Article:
Kimberly Lester

THE DIAGNOSIS OF CANCER: IMPACT OF PHYSICIAN-PATIENT COMMUNICATION

Physician-patient communication is a multifaceted concept at the core of clinical practices. Cancer communication is difficult and not emphasized as an important component of the patients’ experiences. This literature review aimed to discover the impact of physician-patient communication during the initial window of time when a cancer diagnosis is delivered. There are a variety of barriers and challenges in cancer communication; when cancer is diagnosed, it is a stressful experience for both the patient and the physician. This review examined the factors that contribute to a less stressful diagnosis for both parties, such as facilitation, communication styles, the power of framing, patient perceptions, and emotional support. Additionally, this review analyzed challenging moderating factors such as gender, age, and ethnicity and the current medical training for delivering bad news. Additionally, physician-patient communication in cancer care warrants more research.

Marta Malinowski

TOOLS TO ENHANCE TRANSFER OF LEARNING IN THE CLASSROOM

This paper explores the importance of transfer of learning and tools for enhancing transfer inside of the classroom. The transfer of learning is when we apply knowledge previously learned from one situation to a new one and is an important goal of education. Research has provided evidence for testing with elements of presentation and feedback for enhancing this transfer of learning. Specifically, the use interleaved practice material, summaries, reminding, group work, and guided instruction to promote transfer for later final testing. Repeated testing rather than repeated studying has also been found to help enhance transfer. After a test is administered, explanation and delayed feedback will provide students with further opportunities for transfer. Although studies are providing support for these tools, there are limitations to the research in terms of setting of studies conducted, age of participants, type of material, etc. Keeping these limitations in mind, research has supported using these tools for enhancing transfer of learning, therefore, trying to implement these tools can lead educators towards a path of increased transfer amongst their students.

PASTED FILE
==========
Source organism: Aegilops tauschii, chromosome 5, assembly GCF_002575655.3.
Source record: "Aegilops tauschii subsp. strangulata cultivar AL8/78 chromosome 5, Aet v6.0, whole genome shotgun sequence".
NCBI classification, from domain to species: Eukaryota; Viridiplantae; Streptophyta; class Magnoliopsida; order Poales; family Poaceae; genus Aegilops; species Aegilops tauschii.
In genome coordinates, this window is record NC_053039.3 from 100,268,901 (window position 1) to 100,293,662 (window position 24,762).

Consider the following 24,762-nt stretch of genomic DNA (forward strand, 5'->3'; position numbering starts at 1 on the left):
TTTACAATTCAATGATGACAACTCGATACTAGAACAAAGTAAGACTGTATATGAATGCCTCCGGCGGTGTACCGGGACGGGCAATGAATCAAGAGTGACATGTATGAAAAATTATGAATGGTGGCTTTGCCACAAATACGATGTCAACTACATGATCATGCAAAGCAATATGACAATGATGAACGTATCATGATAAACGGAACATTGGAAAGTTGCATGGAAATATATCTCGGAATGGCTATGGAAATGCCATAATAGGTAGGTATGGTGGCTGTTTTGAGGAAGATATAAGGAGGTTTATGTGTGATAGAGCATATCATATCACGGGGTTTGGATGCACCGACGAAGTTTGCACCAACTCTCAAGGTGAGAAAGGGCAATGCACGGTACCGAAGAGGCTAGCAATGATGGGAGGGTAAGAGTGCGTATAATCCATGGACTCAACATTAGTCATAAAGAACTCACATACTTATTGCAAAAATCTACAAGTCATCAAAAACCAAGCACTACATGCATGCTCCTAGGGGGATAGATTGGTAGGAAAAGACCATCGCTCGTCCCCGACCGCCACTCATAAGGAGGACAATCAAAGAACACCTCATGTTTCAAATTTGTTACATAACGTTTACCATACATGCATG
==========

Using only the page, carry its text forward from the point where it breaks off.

Megan Montgomery

 SLEEP AND ATHLETES: CRITICAL REVIEW OF THE IMPACT OF SLEEP ON ATHLETIC PERFORMANCE AND OF EXERCISE ON NIGHTTIME SLEEP HABITS

The purpose of this literature review is to investigate what exactly sleep is and how it is measured in a laboratory setting. Although there are many subjective and objective measures, polysomnography is the gold standard when it comes to measuring sleep. In the study of athletes, however, polysomnography is much less common and the utilization of sleep diaries and actigraphy is much more frequent. This review will delve into the specifics of how long and the quality of sleep in athletes. The studies presented in the following pages will explain how athletic  and cognitive performance are improved or decreased whether sleep is extended or restricted. Other studies will focus on the timing of exercise and how training loads impact sleep that night. More research certainly needs to be conducted in the United States since a majority of the research has been done abroad. Perhaps more research needs to be done on athletes so that athletic performance can continue to be improved in the years to come.